Movement is the greatest healer not rest. I completely disagree with the notion of ‘over-resting’, or resting completely which basically recovers you towards a process and a point in time with no motion and at that point you have to recover again into movement. It’s double-recovery instead of recovering directly into movement. And that’s why I believe part of it is to get back into movement, of course, safely with common-sense which is not so common today. It involves taking responsibility over things that sometimes we are not used to taking responsibility for such as our own health. We are used to signing documents and handing our health to a doctor or therapist or whatever. – Ido Portal, Re-movalist interview
Movement teacher Ido Portal told a story in one of his recent workshops to illustrate why this makes it almost impossible to break the injury cycle. Imagine you break your arm and put it in a cast for 3 to 6 months. How does that arm look when you take the cast off? Does it smell? Is it pale with weird hairs growing out of it? The answer is likely yes – because in the absence of movement not only does the wounded arm get weaker – it is essentially dying. Ido Portal took a different approach when he dislocated a finger. First he began gently squeezing a tennis ball 12 hours per day. Then he begun putting tiny amounts of weight through the finger – bit by bit. Six weeks later he was back doing finger-tip push-ups. The morale of the story – you need to move as soon as possible after injury to heal properly. Passive rest just returns you to running weaker than ever before. And no, we don’t mean cycling – it might keep your heart ticking over, but it will make you even worse at moving on two-legs than before. Walk, squat, jump, run and gradually expose yourself to real natural movements instead of hunkering down on fitness horrors like the elliptical machine.*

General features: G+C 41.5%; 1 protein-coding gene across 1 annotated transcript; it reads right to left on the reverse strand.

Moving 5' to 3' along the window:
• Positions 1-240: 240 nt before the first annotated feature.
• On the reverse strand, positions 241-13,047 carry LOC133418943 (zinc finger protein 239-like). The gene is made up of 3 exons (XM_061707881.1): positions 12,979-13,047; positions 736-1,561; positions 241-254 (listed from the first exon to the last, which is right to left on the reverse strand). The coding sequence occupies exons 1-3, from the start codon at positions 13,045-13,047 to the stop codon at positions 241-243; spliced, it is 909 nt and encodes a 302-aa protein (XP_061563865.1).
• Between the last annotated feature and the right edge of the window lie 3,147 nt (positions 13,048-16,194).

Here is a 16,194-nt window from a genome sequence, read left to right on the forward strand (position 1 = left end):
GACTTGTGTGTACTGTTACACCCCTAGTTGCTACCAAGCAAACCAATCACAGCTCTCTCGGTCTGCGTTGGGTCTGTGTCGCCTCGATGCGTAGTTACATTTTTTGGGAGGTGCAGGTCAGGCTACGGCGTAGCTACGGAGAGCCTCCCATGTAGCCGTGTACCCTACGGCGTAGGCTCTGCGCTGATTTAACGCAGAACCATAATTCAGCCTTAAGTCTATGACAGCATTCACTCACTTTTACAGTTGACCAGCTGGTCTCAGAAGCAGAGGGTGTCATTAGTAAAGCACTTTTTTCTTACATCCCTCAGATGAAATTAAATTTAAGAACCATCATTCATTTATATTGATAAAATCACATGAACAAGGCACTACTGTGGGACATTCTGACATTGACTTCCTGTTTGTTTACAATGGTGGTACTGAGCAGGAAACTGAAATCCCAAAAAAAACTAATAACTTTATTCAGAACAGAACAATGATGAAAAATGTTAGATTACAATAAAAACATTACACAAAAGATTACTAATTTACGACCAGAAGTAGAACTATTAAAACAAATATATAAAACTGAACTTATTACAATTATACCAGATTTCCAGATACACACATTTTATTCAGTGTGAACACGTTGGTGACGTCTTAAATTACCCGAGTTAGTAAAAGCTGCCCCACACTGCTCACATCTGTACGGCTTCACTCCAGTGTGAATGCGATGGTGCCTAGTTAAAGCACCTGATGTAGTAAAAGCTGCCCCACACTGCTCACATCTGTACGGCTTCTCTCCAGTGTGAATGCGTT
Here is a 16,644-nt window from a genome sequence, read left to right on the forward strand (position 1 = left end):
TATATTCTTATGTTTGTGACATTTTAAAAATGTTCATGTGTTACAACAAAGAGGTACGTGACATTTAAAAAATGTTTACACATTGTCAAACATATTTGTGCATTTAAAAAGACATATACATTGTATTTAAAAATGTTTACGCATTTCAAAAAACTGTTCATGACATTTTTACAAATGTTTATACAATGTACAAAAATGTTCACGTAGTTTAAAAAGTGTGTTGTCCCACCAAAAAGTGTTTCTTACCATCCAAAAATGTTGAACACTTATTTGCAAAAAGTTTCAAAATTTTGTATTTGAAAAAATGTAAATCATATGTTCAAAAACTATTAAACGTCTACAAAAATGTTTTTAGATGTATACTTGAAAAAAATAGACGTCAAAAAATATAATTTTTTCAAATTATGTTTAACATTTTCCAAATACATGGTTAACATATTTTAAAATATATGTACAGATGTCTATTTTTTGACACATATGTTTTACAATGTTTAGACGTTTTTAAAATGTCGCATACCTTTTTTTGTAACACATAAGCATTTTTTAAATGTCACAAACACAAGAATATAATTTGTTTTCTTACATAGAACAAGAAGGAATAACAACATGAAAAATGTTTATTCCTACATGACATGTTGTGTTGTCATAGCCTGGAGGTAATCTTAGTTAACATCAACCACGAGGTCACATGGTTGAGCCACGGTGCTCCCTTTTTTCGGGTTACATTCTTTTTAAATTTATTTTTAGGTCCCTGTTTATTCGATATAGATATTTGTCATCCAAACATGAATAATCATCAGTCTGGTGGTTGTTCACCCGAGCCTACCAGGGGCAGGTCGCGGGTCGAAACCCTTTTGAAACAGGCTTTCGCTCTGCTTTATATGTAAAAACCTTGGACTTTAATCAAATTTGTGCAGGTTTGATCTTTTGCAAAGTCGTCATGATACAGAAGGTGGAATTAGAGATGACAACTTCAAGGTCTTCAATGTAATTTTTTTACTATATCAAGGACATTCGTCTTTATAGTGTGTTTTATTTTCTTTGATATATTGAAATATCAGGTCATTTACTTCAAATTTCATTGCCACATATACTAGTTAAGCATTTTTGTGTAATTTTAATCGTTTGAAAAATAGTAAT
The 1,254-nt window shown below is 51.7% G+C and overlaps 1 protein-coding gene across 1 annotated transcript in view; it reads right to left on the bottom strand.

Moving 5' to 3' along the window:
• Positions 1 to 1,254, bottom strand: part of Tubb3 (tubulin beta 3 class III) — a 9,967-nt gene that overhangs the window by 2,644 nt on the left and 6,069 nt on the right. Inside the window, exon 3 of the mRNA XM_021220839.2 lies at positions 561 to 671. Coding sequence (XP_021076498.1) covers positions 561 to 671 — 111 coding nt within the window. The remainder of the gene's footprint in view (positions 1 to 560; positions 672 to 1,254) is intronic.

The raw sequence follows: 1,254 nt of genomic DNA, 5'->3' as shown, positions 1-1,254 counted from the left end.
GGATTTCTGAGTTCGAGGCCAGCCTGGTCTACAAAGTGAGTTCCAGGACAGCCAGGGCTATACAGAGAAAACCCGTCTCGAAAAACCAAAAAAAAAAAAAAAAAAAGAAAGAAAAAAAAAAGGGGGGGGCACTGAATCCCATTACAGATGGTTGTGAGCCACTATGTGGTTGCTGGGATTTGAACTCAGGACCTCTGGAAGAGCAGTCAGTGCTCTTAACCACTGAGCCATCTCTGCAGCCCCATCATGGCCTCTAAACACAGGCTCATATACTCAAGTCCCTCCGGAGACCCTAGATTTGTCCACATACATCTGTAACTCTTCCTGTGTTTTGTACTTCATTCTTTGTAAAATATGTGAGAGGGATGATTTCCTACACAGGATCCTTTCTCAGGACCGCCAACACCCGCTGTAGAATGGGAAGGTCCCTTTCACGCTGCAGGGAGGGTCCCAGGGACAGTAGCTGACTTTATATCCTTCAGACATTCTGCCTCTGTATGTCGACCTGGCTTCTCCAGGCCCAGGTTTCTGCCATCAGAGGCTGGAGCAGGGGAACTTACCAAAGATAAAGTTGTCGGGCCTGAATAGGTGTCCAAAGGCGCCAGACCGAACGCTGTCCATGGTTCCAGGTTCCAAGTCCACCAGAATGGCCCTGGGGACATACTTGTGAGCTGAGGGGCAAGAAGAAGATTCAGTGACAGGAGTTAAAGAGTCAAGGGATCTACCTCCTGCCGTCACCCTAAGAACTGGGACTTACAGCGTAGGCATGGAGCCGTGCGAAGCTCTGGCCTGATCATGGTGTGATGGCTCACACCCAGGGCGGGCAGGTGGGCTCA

* If a machine had been designed specifically to ruin good quality human movement it would not have looked much different than the elliptical trainer
So why don’t we all just do this and spare ourselves the medical expenses? Ido has an answer as well: “Most of us cannot be trusted.” We have lost the ability of basic self-care and understanding how to progress simple movements back towards the movement we want to do. We do not know the connection between crawling, squatting, standing and running, for instance. More and more brands and teachers are beginning to fill in this gap – such as Ido Portal, MovNat and Kesh Patel in his latest book ‘Complete Guide to Body-weight Training’.
3. You are only dealing with symptoms not causes
Most of the therapies available today deal primarily with the symptoms of the problems you are having rather than the root causes themselves. You go see a physio and they tell you that you have a weak core or weak glutes. You see a doctor who get’s you an MRI and says there is ‘wear and tear’ on your joint*. You go see a running specialist in a store and he tells you that you ‘over-pronate’ and need an anti-pronation shoes. You go get a sports massage and feel great for a few days or weeks before seizing up again or you take a Nurofen for those last few pain-free kilometres.
* This is called ‘life’ – the correlation between wear and tear on joints and level of pain is weak and to make matters worse research has shown that MRI analysis is not a perfect science by any means as this article, among others, describes
Dealing with symptoms would not be a problem if we recognise it for what it is: a temporary stop-gap solution – like a plaster on a wound. But it is no long-term solution. You need to learn how to live, how to train and how to move in a way that keeps you out of trouble. You need education not victimisation and on that note: